Lebanese PM seeks to defuse tensions with Aoun over draft budget

Last year’s budget deficit was estimated to have stood at $6.7bln, or 11% of GDP

  
Lebanese Prime Minister-designate Saad al-Hariri gestures as he speaks during a conference in Beirut, Lebanon, December 21, 2018.

Lebanese Prime Minister-designate Saad al-Hariri gestures as he speaks during a conference in Beirut, Lebanon, December 21, 2018.

REUTERS/Mohamed Azakir

BEIRUT: Prime Minister Saad Hariri sought Monday to defuse tensions with President Michel Aoun over the 2019 draft state budget, saying he cared only for the outcome of ongoing attempts to reach an austerity budget to rescue the ailing economy.

Speaking to reporters after receiving Saudi royal court adviser Abdullah al-Rabeeah at his Downtown Beirut residence, Hariri sounded upbeat that the draft budget, which includes austerity measures and reductions in all ministries’ spending, would be ready for discussion at the weekly Cabinet session set for Thursday.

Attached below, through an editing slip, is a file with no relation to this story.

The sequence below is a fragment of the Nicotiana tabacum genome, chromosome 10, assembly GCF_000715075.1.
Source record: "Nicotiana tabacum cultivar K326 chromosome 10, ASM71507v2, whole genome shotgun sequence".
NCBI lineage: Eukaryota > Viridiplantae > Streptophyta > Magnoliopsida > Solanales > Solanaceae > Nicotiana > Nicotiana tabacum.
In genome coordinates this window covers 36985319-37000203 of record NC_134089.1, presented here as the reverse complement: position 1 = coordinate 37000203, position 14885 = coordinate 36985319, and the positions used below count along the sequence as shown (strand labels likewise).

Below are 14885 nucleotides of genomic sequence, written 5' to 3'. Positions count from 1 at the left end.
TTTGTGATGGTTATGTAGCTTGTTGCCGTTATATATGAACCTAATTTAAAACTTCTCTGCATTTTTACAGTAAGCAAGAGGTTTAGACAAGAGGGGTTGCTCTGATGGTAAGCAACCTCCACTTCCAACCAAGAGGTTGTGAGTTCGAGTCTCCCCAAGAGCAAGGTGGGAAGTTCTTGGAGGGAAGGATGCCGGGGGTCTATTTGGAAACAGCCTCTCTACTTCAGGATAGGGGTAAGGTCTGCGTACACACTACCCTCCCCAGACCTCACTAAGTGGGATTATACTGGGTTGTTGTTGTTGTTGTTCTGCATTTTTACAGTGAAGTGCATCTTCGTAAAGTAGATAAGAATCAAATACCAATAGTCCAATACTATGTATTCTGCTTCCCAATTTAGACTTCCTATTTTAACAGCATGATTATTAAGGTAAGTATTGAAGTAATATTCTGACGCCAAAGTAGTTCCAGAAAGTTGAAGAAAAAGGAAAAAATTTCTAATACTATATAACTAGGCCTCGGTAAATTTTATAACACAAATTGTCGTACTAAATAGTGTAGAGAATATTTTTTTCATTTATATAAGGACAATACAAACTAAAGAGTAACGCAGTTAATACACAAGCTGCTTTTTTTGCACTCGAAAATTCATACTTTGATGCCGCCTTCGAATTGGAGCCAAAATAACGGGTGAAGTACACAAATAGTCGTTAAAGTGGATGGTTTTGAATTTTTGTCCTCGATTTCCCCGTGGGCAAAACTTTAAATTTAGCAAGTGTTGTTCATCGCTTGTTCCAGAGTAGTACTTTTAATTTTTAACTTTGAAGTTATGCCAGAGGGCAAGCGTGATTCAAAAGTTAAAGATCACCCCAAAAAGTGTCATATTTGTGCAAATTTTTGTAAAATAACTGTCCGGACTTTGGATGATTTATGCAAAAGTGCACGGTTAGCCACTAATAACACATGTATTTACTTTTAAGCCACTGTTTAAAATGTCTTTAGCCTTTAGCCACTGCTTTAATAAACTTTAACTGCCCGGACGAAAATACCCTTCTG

“It’s true that there is austerity, but it’s not true that there will be no money in the country. This austerity will bring all CEDRE projects to the Cabinet table, after which we begin implementing one project after the other. This is the basis, to have growth with austerity,” Hariri said, according to a statement released by his media office.

Hariri, who returned from a short family visit to Riyadh, was referring to important investment and infrastructure projects in Lebanon to be financed by international donors who pledged over $11 billion in grants and soft loans at last year’s CEDRE conference.

The Paris event was held to garner support to shore up Lebanon’s economy, reeling under $85 billion in public debt, an endemic budget deficit and slow growth.